BSB is an improvement over the older practice of using a single system bus, because a single bus typically became a severe bottleneck as CPUs and memory speeds increased. Due to its dedicated nature, the back-side bus can be optimized for communication with cache, thus eliminating protocol overheads and additional signals that are required on a general-purpose bus. Furthermore, since a BSB operates over a shorter distance, it can typically operate at higher clock speeds, increasing the computer's overall performance.
Cache connected with a BSB was initially external to the microprocessor die, but now is usually on-die. In the latter case, the BSB clock frequency is typically equal to the processor's, and the back-side bus can also be made much wider (256-bit, 512-bit) than either off-chip or on-chip FSB.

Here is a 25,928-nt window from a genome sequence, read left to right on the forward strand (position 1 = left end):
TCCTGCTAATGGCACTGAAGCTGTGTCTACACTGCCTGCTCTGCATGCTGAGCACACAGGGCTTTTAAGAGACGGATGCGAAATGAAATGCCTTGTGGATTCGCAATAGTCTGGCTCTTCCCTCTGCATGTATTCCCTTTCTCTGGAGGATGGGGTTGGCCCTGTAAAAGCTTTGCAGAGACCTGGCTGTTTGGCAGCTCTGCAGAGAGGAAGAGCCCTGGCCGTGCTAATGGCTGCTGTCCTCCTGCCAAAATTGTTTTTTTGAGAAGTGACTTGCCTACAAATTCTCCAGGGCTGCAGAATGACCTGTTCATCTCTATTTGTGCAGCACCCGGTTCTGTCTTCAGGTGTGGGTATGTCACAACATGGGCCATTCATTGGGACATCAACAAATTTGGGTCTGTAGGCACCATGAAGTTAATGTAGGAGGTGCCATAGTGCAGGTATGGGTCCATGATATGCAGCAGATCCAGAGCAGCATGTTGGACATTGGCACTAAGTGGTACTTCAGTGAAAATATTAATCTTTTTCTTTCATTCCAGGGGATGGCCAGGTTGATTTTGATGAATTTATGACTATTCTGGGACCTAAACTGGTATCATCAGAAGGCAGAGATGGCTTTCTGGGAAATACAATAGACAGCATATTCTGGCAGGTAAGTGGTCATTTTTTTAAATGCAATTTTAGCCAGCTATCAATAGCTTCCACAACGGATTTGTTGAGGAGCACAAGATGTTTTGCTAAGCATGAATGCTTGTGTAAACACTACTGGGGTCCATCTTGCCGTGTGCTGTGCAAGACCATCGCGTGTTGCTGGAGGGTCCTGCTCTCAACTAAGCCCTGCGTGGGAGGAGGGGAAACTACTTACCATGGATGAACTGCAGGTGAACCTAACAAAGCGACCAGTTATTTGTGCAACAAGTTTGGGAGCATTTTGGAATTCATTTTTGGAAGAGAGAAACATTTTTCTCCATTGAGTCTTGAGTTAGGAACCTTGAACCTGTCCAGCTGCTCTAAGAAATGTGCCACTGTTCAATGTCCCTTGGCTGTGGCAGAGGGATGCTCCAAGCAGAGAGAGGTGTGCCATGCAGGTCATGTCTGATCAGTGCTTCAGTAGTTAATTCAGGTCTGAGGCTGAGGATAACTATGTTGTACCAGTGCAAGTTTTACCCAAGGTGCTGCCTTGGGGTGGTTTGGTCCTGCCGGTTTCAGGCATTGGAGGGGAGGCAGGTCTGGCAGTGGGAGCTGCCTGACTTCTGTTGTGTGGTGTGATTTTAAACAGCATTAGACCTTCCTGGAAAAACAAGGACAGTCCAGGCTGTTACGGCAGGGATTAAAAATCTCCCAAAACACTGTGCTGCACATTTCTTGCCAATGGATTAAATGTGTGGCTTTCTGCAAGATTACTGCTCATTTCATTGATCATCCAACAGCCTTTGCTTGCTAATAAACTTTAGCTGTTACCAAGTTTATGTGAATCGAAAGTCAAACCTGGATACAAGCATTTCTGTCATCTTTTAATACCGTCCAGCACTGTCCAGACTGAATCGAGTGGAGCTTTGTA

A Pentium II processor module with its cover removed showing the processor on the left and the L2 cache memory on the right
The dual-bus architecture was used in a number of designs, including the IBM and Freescale (formerly the semiconductor division of Motorola) PowerPC processors (certain PowerPC 604 models, the PowerPC 7xx family, and the Freescale 7xxx line), as well as the IntelPentium II processor, which used it to access their L2 cache (earlier Intel processors accessed the L2 cache over the FSB, while later processors moved it on-chip).